The method of release for this, Radiohead's seventh album, has caused quite a stir already in the music industry. It isn't the first time that a band have chosen to cut out the record company and release music directly to the fans, it isn't even the first time that they have let those fans decide whether they want to pay for it or not, but it is the first time that a band with the calibre of Radiohead have made such a move and as a result there is already talk of Oasis, Jamiroqaui and Nine Inch Nails following suit.
After all the hoo-ha though is the album any good? Well I awoke yesterday to find an email from the website with my download details, so much nicer to receive a message like that rather than 'your new bill is ready to view online'. I quickly downloaded it, transfered it onto disc and also onto my phone as I was off to work in the car and it only has a tape player. Now let's be honest, listening to a new release through the slightly tinny speaker of a mobile phone is not the full sonic experience the boys were probably hoping me to experience, although there was something rather apposite about the setting of a traffic jam on the A10 with a light rain covering the windscreen.
So I had a greedy first listen on the way there (and a little refresher on the way back) but the first listen proper was at home and I'm happy to say that it's great. Opener 15 Step has the kind of skittering beats that show the influence of the Warp Records catalogue on our Thom (and is that children shouting 'Yey' towards the end there?). I have always been a fan of The Bends and so it's a bit of guitar I look forward to and on Bodysnatchers we have them in spades, it sounds a little like the wonderfully messy Radiohead of Pablo Honey days. Sure enough we have a ballad up next in Nude, is this fatherhood having an effect on Mr Yorke? And then we have some of the more experimental, boundary testing side of things in Weird Fishes/Arpeggi. And that's only the first four tracks.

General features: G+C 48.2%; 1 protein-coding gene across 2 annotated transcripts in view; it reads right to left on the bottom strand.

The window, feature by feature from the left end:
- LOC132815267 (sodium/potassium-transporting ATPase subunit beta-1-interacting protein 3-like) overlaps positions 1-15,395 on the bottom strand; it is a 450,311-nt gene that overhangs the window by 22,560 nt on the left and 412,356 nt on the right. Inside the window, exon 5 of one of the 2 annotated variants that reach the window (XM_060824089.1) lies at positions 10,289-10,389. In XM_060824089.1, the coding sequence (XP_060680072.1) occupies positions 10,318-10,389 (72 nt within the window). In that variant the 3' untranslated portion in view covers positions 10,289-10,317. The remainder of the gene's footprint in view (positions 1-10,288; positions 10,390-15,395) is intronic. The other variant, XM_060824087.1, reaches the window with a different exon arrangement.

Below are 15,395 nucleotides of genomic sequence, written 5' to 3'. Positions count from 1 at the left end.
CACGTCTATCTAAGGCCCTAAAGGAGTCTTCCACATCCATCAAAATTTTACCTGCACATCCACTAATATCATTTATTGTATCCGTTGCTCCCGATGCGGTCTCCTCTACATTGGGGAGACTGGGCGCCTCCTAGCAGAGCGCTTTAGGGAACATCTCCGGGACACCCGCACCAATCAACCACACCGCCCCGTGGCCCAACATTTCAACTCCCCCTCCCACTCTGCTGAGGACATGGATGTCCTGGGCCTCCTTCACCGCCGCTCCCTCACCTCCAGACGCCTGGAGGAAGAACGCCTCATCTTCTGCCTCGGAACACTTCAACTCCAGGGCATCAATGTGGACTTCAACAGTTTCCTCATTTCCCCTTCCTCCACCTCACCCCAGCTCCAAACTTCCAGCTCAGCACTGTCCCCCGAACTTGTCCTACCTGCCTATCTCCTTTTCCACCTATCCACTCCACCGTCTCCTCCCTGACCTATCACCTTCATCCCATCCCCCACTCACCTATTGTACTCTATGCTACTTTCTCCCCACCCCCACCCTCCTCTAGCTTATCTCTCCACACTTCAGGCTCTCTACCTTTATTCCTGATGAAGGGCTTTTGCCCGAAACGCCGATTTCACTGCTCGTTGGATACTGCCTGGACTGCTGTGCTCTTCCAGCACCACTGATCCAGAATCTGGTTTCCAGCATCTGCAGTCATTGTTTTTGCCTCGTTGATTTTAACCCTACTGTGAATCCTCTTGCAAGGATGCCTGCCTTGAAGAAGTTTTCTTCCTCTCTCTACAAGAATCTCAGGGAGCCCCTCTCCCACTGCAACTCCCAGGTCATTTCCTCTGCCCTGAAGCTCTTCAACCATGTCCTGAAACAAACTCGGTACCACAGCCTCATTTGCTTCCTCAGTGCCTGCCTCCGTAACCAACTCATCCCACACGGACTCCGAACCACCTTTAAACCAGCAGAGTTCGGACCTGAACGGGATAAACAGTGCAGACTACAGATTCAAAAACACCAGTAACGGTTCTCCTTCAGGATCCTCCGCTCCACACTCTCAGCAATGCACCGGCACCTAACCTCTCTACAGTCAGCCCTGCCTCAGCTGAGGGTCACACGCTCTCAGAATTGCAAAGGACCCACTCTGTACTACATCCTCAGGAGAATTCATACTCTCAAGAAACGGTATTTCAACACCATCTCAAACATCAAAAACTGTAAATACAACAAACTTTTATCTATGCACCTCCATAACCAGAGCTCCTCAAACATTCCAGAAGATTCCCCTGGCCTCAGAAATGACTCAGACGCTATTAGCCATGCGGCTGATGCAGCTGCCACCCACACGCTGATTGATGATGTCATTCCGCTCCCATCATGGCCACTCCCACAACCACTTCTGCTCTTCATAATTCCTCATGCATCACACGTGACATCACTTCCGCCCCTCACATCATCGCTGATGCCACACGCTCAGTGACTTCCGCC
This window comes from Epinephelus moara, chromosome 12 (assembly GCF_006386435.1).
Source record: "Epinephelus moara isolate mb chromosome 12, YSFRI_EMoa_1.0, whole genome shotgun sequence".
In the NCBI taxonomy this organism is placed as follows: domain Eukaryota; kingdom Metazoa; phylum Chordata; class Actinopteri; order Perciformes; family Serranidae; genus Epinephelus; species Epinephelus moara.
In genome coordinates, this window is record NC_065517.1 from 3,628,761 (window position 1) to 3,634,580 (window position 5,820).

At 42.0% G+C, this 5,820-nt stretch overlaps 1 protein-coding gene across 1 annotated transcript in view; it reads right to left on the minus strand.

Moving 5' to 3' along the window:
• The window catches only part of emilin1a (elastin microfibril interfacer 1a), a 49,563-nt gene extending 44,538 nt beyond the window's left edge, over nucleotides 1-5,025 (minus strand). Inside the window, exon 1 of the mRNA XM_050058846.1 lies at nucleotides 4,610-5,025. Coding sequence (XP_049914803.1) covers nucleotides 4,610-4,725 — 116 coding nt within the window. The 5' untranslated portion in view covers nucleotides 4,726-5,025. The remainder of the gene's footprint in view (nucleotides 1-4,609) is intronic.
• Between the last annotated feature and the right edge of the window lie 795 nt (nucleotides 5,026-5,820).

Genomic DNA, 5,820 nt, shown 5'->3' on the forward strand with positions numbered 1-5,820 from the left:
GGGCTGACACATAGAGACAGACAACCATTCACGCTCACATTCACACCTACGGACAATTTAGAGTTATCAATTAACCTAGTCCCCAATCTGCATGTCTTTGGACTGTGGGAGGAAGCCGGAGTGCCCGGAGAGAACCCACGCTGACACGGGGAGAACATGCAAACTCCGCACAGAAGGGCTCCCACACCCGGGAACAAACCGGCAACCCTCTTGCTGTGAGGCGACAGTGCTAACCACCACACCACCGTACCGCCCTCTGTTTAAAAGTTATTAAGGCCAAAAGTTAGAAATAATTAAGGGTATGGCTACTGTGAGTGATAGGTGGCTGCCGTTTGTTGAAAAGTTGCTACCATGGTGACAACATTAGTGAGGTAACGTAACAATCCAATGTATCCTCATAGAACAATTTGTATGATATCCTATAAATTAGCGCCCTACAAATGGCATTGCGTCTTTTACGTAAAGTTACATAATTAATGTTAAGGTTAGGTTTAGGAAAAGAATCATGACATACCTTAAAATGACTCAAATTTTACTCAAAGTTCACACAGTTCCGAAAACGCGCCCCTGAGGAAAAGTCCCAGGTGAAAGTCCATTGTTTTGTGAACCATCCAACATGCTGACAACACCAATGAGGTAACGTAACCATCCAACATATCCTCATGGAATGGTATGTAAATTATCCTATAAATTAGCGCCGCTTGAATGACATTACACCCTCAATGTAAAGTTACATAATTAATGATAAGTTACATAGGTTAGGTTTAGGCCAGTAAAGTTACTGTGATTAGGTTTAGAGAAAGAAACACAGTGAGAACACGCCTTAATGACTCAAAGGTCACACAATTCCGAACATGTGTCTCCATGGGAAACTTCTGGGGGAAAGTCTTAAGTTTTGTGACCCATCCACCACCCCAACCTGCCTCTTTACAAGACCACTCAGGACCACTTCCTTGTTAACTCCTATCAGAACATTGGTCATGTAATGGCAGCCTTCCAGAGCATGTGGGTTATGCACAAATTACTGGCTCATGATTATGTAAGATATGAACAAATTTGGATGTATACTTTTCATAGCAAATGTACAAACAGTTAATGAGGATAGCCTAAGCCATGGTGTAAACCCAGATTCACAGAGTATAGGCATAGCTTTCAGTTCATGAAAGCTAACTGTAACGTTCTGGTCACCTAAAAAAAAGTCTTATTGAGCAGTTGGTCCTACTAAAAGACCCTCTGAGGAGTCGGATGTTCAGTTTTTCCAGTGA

Hail To The Thief was an album which was filled with the protest of living in the era of George Bush, Tony Blair and Iraq. In Rainbows sounds more like the sound of a band learning to live in the fallout. Yorke's lyrics sometimes seem to have gone a little soft, 'You're all I need' or 'I don't wanna be your friend, I wanna be your lover' but worry not, both of these lines are quickly followed by 'I'm just an insect trying to get out of the light' and 'Infrastructure will collapse'. This is a fanatastic collection of songs, an album in the proper sense of the word. Thom's voice sounds great (if still a little mumbly) the playing of the other band members is extraordinary at times, making guitars soound like strings on House of Cards, John Barry-like harpsichord and strings on Jigsaw Falling Into Place, a Beatles-like lightness to Faust Arp.
Anyway you don't need me to convince you, you can get the album yourself for whatever you'd like to pay here. Just to help you along the way there is a track below. We should all be thankful that there are bands like Radiohead; asking questions, pushing boundaries and all the time producing haunting beautiful music.
House of Cards